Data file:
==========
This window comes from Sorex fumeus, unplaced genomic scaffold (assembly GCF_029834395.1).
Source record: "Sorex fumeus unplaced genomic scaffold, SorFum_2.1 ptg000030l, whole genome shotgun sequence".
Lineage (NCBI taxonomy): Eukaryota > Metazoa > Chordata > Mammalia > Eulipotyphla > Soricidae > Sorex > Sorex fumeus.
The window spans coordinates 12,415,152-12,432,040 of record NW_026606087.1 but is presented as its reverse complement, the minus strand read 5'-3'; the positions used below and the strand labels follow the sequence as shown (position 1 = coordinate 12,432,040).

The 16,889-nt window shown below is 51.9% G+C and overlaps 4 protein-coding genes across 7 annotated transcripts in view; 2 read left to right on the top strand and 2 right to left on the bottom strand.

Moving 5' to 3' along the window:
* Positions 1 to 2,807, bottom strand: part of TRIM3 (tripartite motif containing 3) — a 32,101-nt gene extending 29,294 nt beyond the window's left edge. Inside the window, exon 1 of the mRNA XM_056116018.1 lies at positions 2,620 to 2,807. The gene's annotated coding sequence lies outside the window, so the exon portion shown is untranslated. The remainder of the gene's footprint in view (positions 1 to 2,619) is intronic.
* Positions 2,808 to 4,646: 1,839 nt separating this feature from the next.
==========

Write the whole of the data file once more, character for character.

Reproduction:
This window comes from Sorex fumeus, unplaced genomic scaffold (assembly GCF_029834395.1).
Source record: "Sorex fumeus unplaced genomic scaffold, SorFum_2.1 ptg000030l, whole genome shotgun sequence".
Lineage (NCBI taxonomy): Eukaryota > Metazoa > Chordata > Mammalia > Eulipotyphla > Soricidae > Sorex > Sorex fumeus.
The window spans coordinates 12,415,152-12,432,040 of record NW_026606087.1 but is presented as its reverse complement, the minus strand read 5'-3'; the positions used below and the strand labels follow the sequence as shown (position 1 = coordinate 12,432,040).

The 16,889-nt window shown below is 51.9% G+C and overlaps 4 protein-coding genes across 7 annotated transcripts in view; 2 read left to right on the top strand and 2 right to left on the bottom strand.

Moving 5' to 3' along the window:
* Positions 1 to 2,807, bottom strand: part of TRIM3 (tripartite motif containing 3) — a 32,101-nt gene extending 29,294 nt beyond the window's left edge. Inside the window, exon 1 of the mRNA XM_056116018.1 lies at positions 2,620 to 2,807. The gene's annotated coding sequence lies outside the window, so the exon portion shown is untranslated. The remainder of the gene's footprint in view (positions 1 to 2,619) is intronic.
* Positions 2,808 to 4,646: 1,839 nt separating this feature from the next.